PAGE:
Later she offers her own tried-and-true method of teaching kids to be mannerly in an increasingly rude world.  After noting that her kids are often praised by adults for their good manners, she writes, “Again, are Jim and I proud of our kids?  Naturally.  But we’re not surprised by their skills.  We’ve worked on them!  We spend time coaching them about how to converse politely, we correct them when we see rude behavior, and we engage them in social chatter so they can learn to chat socially.  Heck, we even practice handshaking and getting them to look us in the eye when they say hello” (132)  She offers practical advice on how to work on manners at home and reminds the reader again about the importance and beauty of good manners, as they are the way we acknowledge others’ dignity in ordinary conversation.

I encourage any parent who feels weary from saying no to the culture to read this book for encouragement and hope.  Mrs. Hicks proves that saying no to the negative influences of our culture really is about saying yes to those things that help a child reach his full potential as a child of God, and she has the beautiful  fruit of her “happily uncool”, well-adjusted, mature, polite, intelligent, and faith-filled children to prove it.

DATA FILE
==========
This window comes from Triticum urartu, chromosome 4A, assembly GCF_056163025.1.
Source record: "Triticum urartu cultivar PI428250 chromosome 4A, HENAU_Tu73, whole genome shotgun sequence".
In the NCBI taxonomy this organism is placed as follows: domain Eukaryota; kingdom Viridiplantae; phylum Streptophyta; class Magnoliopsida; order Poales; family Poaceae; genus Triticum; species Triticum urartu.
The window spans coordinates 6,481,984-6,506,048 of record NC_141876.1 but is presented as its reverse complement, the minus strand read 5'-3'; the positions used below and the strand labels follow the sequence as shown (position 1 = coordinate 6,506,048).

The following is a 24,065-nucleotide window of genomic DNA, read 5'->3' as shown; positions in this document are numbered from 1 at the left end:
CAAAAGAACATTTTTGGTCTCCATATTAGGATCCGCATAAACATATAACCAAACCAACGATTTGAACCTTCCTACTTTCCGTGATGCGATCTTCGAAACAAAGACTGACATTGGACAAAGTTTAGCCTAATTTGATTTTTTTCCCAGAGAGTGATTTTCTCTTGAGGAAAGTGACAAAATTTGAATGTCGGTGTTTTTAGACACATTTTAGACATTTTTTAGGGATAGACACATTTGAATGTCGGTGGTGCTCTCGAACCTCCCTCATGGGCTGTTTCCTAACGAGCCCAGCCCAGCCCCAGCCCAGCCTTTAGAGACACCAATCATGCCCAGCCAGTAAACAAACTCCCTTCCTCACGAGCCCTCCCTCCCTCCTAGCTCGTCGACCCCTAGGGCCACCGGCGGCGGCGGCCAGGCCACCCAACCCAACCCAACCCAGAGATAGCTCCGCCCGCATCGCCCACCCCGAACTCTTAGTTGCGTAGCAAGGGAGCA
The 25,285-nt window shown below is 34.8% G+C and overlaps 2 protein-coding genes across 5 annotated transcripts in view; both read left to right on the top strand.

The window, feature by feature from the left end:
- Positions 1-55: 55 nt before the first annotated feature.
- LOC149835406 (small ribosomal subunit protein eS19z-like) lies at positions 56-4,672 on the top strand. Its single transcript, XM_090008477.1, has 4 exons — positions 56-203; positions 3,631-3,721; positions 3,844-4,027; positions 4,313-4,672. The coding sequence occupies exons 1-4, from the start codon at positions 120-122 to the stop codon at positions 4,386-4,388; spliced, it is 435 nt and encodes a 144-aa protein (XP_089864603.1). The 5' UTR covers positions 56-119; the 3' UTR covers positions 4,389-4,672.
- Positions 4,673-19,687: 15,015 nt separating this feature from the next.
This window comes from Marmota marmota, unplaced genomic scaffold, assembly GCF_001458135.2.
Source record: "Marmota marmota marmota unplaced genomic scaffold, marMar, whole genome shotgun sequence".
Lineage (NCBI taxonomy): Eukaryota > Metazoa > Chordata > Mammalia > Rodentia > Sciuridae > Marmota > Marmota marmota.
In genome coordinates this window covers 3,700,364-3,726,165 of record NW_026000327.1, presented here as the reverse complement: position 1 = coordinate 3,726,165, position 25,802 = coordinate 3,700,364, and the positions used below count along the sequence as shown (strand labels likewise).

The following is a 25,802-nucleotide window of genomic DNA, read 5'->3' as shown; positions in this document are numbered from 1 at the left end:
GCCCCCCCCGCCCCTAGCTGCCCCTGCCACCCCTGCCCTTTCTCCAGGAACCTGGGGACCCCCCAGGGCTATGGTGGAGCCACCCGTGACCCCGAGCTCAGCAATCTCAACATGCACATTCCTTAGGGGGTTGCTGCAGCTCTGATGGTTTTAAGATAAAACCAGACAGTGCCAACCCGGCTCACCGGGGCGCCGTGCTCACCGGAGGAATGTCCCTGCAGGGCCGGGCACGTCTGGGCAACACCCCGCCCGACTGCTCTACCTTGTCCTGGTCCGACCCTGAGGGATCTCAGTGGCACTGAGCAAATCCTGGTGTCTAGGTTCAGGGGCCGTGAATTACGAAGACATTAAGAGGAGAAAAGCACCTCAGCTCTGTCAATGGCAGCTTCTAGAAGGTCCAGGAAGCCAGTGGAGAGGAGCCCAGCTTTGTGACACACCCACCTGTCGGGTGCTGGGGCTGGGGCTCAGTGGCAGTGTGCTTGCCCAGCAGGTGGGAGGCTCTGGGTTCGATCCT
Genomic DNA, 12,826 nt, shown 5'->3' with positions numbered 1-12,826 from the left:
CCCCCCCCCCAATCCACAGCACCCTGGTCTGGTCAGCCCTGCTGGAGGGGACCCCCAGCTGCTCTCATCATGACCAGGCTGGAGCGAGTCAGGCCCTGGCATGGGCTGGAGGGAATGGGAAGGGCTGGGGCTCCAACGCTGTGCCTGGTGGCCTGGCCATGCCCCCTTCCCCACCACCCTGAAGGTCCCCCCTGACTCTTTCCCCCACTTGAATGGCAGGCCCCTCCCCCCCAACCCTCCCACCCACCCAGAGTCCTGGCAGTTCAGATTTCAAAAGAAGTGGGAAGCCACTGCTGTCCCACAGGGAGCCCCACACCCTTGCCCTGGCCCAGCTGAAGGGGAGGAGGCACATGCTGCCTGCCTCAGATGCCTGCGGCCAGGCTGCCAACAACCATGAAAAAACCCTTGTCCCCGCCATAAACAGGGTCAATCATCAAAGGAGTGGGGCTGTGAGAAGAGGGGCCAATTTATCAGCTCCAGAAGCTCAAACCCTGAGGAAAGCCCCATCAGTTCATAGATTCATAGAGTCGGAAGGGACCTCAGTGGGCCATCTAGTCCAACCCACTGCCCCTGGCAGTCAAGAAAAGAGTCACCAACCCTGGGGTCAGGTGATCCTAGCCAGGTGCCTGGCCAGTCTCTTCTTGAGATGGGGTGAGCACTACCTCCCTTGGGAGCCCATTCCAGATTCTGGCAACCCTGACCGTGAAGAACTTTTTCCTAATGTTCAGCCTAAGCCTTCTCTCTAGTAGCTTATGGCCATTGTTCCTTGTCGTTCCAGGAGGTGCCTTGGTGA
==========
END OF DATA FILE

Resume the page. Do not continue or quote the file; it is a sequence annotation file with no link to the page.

She concludes, ”It’s not enough for me that my kids seem happy.  It’s certainly not enough that they be considered cool or that they feel popular.  It’s emphatically not enough to sell them short on character development in the name of social standing.  My obligation to my children and to the God who created them calls me to expect much more” (303). 

Tuesday, January 24, 2012

Be Daring with St. Josemaria

 I lost a bet to my husband.  The stakes were a medium vanilla iced coffee or, if my husband won, a movie of his choice because he always defers to me when picking out movies, definitely because he’s a gentleman and possibly to avoid the stream of negative commentary from his wife on his guy movie’s obvious flaws on everything from its immodest costuming to its totally unrealistic plots turns.  (“Wait, who’s Luke Skywalker’s dad?  Oh…I wonder if he named him Luke because he didn’t like his own name.”)
So when he won, I braced myself.  In justice, he really did deserve to pick out whatever movie he wanted to see, and I promised I wouldn’t say a word.  Rise of the Planet of the Apes was a contender, so you could imagine my delight when he finally settled on Roland Joffe’s There Be Dragons, on the life of St. Josemaria Escriva.  And everyone was perfectly clothed.